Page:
Saccharomyces cerevisiae as a Tool to Investigate Plant Potassium and Sodium Transporters
International Journal of Molecular Sciences
Sodium and potassium are two alkali cations abundant in the biosphere. Potassium is essential for plants and its concentration must be maintained at approximately 150 mM in the plant cell cytoplasm including under circumstances where its concentration is much lower in soil. On the other hand, sodium must be extruded from the plant or accumulated either in the vacuole or in specific plant structures. Maintaining a high intracellular K+/Na+ ratio under adverse environmental conditions or in the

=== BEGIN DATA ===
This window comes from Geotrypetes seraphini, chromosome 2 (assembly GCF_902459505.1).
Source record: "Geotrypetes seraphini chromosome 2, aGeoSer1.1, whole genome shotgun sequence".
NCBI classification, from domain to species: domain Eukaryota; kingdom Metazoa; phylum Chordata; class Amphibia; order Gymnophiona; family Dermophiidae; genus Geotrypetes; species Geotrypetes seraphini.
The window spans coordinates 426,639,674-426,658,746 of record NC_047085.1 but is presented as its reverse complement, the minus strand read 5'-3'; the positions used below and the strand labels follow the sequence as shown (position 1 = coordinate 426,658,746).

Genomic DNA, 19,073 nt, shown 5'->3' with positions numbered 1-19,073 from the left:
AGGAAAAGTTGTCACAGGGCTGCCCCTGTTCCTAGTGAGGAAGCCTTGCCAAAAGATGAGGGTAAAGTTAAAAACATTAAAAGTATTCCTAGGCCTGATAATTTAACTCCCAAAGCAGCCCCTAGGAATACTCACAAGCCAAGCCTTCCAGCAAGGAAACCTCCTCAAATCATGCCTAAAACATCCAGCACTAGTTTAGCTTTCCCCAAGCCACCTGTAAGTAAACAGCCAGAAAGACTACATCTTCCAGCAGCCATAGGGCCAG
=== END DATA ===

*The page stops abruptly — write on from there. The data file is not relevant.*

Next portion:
... ditions or in the presence of salt is essential to maintain cellular homeostasis and to avoid toxicity. The baker's yeast, Saccharomyces cerevisiae, has been used to identify and characterize participants in potassium and sodium homeostasis in plants for many years. Its utility resides in the fact that the electric gradient across the membrane and the vacuoles is similar to plants. Most plant proteins can be expressed in yeast and are functional in this unicellular model system, which allows for productive structure-function studies for ion transporting proteins. Moreover, yeast can also be used as a high-throughput platform for the identification of genes that confer stress tolerance and for the study of protein–protein interactions. In this review, we summarize advances regarding potassium and sodium transport that have been discovered using the yeast model system, the state-of-the-art of the available techniques and the future directions and opportunities in this field.